The sister cut the umbilical cord and recorded the baby’s vitals in his medical record. Sphamandla’s medical records showed no clear indication that his jaundice count was checked before being discharged.

Gama additionally noted that her baby was allegedly not properly bathed until the next morning. This is evident in a photograph, time-stamped October 20 at 6.50am, she presented to the Express/Thembisan.

“I had to take a washcloth myself just to wipe off the remaining placenta as best I could. Despite my baby not eating or having bowel movements in the hospital, we were both discharged on October 20.”

She alleged that the staff communicated that the hospital was full and that they had to leave for urgent patients to receive care.

Gama said she felt tremendous abdominal pain after being discharged from hospital.

After she buried her baby boy, she went to a Kempton doctor on 30 October.

“The doctor told me that I had a very high infection count for which I was prescribed a course of antibiotics.”

When asked whether the passing of her afterbirth was properly facilitated, she recalled that the medical staff was preoccupied and that by the time it naturally passed, the hospital’s cleaning lady had to assist her with its removal.

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Her baby died at approximately 9.15pm when her daughter, who was holding him, noticed that he wasn’t breathing.

They called the ambulance and the baby was declared dead upon arrival.

The hospital’s communications manager, Noko Pela, confirmed that Gama was admitted to the maternity ward and gave birth to a baby boy.

Disciplinary procedures

In terms of the hospital’s disciplinary and investigative powers, Pela said concerns should be raised with the Department of Health. The concerns focused on the disciplinary procedures enforced on staff members, such as *Sr Brittany, who have been highlighted in Gama’s allegations.

Addressing Gama’s allegations, Pela said: “There is no evidence that states any wrongdoing about this patient. However, every health facility under the Department of Health has a labour relations policy which guides them if staff members are suspected of malpractice.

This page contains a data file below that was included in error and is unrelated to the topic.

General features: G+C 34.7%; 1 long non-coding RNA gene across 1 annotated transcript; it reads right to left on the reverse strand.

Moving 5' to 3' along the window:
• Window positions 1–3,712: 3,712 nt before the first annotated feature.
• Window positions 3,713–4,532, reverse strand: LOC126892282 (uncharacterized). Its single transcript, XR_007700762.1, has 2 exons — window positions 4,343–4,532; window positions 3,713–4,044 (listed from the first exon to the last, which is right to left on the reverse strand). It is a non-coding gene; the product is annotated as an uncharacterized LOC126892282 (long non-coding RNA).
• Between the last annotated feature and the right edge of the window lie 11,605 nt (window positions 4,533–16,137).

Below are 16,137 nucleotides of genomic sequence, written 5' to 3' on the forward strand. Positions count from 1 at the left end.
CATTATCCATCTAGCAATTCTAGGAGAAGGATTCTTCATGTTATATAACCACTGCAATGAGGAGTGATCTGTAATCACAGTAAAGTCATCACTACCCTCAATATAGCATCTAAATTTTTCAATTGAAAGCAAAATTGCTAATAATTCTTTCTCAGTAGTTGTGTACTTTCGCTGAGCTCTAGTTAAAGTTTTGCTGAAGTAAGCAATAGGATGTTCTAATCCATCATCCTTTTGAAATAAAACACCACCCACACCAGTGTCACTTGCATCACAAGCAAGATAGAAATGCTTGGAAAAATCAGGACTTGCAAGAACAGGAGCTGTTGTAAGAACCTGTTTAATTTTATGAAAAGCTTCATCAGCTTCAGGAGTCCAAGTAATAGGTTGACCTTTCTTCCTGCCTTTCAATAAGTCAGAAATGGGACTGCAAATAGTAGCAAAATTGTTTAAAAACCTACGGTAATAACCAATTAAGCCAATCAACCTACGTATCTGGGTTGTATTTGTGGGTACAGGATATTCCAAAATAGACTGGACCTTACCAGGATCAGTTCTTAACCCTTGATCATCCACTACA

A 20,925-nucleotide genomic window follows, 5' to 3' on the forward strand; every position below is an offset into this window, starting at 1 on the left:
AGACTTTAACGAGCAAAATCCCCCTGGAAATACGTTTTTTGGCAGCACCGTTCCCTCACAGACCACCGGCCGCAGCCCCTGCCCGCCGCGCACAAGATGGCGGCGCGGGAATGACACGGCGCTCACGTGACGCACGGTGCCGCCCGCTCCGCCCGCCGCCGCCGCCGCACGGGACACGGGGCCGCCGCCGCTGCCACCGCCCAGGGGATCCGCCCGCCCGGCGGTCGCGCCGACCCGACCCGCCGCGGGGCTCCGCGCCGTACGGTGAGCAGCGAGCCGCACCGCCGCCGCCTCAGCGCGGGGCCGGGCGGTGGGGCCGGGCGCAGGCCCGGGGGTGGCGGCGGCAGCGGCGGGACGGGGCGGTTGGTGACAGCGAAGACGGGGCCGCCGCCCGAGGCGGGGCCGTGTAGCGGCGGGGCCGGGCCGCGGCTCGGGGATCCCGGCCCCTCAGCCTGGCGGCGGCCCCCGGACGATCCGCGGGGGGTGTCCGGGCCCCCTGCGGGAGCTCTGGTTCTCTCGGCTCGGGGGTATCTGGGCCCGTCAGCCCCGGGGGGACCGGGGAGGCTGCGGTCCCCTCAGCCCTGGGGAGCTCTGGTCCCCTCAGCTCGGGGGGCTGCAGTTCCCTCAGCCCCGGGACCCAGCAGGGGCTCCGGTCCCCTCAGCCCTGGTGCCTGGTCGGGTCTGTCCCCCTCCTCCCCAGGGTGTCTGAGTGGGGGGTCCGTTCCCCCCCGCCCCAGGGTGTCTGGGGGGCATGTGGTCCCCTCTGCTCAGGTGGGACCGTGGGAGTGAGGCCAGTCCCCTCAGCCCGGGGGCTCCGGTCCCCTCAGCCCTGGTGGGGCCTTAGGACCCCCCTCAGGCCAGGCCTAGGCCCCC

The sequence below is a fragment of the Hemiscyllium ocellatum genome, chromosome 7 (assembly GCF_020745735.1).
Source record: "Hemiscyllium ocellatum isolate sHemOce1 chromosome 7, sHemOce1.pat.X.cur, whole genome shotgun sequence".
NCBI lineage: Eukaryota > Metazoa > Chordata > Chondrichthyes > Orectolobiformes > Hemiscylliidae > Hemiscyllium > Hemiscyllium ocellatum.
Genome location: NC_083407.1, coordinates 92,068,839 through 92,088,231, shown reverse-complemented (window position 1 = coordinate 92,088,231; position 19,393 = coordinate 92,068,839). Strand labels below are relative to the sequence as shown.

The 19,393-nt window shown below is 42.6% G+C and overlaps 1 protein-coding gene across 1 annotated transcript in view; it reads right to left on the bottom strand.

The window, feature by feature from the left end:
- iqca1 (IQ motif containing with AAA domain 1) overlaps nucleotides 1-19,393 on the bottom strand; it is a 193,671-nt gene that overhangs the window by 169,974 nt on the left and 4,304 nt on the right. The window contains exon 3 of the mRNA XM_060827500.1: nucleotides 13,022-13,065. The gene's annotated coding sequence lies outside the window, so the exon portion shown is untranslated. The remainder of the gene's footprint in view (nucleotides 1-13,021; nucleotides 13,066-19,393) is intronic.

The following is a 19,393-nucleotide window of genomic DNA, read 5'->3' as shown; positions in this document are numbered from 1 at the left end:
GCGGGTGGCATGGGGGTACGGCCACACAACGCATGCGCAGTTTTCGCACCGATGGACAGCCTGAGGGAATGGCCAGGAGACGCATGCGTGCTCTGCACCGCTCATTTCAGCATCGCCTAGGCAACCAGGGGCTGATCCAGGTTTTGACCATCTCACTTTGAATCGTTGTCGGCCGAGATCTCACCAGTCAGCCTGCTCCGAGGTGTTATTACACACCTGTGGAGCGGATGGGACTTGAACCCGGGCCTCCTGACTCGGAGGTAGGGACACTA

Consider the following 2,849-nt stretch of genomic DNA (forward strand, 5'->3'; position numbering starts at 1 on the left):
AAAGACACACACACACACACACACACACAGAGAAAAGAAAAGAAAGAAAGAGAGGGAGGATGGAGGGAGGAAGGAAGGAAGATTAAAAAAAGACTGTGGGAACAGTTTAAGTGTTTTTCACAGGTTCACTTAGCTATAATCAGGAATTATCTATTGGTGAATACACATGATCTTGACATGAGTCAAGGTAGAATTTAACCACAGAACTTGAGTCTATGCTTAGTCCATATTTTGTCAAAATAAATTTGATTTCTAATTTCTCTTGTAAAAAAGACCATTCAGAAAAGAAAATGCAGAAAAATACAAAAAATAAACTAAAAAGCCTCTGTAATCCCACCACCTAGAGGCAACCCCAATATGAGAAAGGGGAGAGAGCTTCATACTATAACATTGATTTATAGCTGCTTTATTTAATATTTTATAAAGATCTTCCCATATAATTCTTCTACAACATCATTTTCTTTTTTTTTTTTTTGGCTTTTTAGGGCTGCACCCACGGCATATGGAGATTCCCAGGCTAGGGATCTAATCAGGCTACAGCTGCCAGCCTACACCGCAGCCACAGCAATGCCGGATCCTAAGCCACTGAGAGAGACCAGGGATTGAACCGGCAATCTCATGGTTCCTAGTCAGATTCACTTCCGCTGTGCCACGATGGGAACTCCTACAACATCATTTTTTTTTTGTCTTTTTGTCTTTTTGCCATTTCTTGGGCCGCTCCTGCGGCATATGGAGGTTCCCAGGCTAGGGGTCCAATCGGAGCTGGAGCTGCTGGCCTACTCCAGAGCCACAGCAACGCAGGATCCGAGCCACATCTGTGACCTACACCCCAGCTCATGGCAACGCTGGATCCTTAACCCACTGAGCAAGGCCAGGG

“If staff members are not in a good space, there are wellness programmes to assist them and to ensure a healthy work environment.”

Thembisa Hospital’s mandated protocol in the maternity ward

The focus was drawn to mandated protocols followed in the maternity ward once a patient has been admitted as a high-risk pregnancy.

“We follow the National Maternity Guidelines,” Pela replied without further reference to Gama’s high-risk status.

“There is a National Guideline on Patient Safety Incident Reporting and Learning in the Public Health Sector (April 2017),” Pela continued.

“Thembisa Hospital at all times ensures that all staff members who are appointed by the facility are people who meet the requirements of any post that is advertised, as well as people who have the necessary experience and specialised skills to be able to handle the task that they are appointed for.”

On the baby’s throat-clearing procedure, Pela said: “There was no indication of suctioning of the baby. Please refer to the Gauteng Department of Health when it comes to issues of disciplinary staff members.”

On allegations about the deaths of mothers and babies in the ward during Gama’s stay, Pela said that he could neither confirm nor deny the allegations made by the patient in question.

“Issues that relate to patient care, as well as information, cannot be disclosed to the public,” Pela said.

A media enquiry which included questions regarding disciplinary procedures was sent to the national and provincial departments of health on November 27.

This article was republished from Kempton Express with permission